What’s Your Best Innovation Bet?


When companies develop new technologies, they can never be certain how the market will respond. That said, the future of a given technology is not as unforeseeable as it might seem. When I work with tech companies on crafting or refining their innovation strategy, I start with an exercise that helps them anticipate where the next big breakthroughs will—or should—be. Central to the exercise is an examination of the key dimensions on which a technology has evolved—say, processing speed in computing—and the degree to which users’ needs have been satisfied. This can give companies insight into where to focus their effort and money while helping them anticipate both the moves of competitors and threats from outsiders.

One of my favorite examples comes from the consumer electronics and recording industries, which competed on the basis of audio fidelity for decades. By the mid-1990s, both industries were eager to introduce a next-generation audio format. In 1996 Toshiba, Hitachi, Time Warner, and others formed a consortium to back a new technology, called DVD-Audio, that offered superior fidelity and surround sound. They hoped to do an end run around Sony and Philips, which owned the compact disc standard and extracted a licensing fee for every CD and player sold.

Sony and Philips, however, were not going to go down without a fight. They counterattacked with a new format they had jointly developed, Super Audio CD. Those in the music industry gave a collective groan; manufacturers, distributors, and consumers all stood to lose big if they bet on the wrong format. Nonetheless, Sony launched the first Super Audio players in late 1999; DVD-Audio players hit the market in mid-2000. A costly format war seemed inevitable.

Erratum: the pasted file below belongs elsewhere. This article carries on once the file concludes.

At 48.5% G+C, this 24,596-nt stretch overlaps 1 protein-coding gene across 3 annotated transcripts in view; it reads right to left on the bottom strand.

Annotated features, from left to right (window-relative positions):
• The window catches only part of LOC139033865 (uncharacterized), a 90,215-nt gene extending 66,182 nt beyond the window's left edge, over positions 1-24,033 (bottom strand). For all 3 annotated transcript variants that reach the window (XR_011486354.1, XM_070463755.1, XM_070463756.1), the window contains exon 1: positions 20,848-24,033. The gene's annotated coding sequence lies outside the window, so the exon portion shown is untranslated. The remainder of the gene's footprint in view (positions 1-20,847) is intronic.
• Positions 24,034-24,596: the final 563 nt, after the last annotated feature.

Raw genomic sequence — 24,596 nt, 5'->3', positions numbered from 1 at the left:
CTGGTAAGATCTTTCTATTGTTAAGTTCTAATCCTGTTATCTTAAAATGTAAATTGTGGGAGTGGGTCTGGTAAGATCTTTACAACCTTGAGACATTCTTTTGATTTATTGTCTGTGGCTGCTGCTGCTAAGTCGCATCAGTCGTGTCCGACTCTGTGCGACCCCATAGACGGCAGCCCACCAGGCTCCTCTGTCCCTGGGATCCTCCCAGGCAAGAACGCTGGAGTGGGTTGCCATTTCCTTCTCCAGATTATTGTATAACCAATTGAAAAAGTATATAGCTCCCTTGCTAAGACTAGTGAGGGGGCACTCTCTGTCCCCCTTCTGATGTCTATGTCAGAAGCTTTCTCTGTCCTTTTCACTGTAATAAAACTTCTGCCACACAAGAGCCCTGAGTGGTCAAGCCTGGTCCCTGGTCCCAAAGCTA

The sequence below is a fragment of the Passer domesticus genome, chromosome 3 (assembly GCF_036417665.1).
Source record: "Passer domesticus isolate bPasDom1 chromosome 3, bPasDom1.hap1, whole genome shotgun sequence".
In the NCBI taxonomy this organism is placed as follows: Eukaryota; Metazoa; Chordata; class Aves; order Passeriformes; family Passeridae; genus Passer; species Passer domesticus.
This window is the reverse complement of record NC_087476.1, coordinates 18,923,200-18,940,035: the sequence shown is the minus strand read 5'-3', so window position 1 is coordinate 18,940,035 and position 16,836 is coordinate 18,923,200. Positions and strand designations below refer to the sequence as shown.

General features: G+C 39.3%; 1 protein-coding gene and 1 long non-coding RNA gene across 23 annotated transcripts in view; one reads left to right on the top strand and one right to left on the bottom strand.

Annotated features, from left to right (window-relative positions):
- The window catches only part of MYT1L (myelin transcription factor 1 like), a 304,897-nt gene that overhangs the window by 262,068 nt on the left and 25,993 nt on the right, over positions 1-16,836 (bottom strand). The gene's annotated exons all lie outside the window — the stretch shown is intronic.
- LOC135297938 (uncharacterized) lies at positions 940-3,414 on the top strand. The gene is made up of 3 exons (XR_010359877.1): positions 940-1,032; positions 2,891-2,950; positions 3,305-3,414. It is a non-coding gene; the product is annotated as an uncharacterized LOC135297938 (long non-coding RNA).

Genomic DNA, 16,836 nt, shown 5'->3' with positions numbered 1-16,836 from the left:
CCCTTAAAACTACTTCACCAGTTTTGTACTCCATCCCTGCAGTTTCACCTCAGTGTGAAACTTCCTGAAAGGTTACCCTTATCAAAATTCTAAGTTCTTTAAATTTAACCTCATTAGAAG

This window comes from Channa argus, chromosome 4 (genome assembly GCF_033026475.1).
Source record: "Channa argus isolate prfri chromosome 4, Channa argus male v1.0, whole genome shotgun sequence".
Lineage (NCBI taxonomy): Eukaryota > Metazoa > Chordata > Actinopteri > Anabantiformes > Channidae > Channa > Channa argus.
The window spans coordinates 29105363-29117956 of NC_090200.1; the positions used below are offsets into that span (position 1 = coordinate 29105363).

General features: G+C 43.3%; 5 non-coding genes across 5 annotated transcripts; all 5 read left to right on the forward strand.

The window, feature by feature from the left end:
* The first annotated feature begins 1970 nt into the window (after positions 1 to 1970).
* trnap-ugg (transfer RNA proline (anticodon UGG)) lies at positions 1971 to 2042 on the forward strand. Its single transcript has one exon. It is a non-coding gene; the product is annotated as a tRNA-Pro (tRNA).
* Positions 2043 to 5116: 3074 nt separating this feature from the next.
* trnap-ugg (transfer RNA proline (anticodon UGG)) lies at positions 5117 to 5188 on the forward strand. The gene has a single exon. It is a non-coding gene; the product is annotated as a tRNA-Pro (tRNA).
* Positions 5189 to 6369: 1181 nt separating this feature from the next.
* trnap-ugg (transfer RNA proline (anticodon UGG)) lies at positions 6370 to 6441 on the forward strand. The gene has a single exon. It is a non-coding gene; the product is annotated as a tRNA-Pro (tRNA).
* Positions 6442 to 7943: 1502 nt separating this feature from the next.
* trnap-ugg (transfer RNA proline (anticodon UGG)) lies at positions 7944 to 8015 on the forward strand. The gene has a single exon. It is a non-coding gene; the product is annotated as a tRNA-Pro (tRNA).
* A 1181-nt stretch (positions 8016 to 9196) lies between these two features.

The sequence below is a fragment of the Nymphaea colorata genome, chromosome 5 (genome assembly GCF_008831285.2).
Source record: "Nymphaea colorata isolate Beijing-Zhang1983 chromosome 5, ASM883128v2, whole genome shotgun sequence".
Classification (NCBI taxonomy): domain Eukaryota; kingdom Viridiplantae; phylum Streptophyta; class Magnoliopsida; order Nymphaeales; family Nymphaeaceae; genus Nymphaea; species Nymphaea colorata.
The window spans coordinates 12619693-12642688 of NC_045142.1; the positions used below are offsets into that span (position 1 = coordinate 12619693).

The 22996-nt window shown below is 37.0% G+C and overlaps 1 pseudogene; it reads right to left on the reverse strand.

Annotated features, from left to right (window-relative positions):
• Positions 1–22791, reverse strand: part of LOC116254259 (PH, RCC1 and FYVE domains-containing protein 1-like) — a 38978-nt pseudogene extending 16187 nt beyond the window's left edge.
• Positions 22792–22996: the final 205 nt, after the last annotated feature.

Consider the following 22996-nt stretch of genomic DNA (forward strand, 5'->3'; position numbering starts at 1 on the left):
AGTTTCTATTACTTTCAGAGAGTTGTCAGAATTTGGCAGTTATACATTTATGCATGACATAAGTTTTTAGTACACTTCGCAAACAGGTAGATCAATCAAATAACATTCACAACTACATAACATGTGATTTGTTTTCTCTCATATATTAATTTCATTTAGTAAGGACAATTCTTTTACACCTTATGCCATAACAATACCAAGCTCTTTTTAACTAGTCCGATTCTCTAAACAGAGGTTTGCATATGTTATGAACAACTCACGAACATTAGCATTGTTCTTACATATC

You may be scratching your head at this point, wondering why you’ve never heard about this format war. What happened? MP3 happened. While the consumer electronics giants were pursuing new heights in audio fidelity, an algorithm that slightly depressed fidelity in exchange for reduced audio file size was taking off. Soon after the file-sharing platform Napster launched in 1999, consumers were downloading free music files by the millions, and Napster-like services were sprouting up like weeds.

You might be inclined to think that Sony, Philips, and the DVD-Audio consortium were just unlucky. After all, who could have predicted the disruptive arrival of MP3? How could the consumer electronics giants have known that a format on a trajectory of ever-increasing fidelity would be overtaken by a technology with less fidelity? Actually, with the methodology outlined below, they could have foreseen that the next breakthrough would probably not be about better fidelity.

Understanding what’s driving technological developments isn’t just for high-tech firms. Technology—the way inputs are transformed into outputs, or the way products and services are delivered to customers—evolves in every market. I have used the three-step exercise described here with managers from a wide range of organizations, including companies developing blood-sugar monitors, grocery store chains, hospitals, a paint-thinner manufacturer, and financial services firms. It often yields an “Aha!” moment that helps managers refine or even redirect their innovation strategy.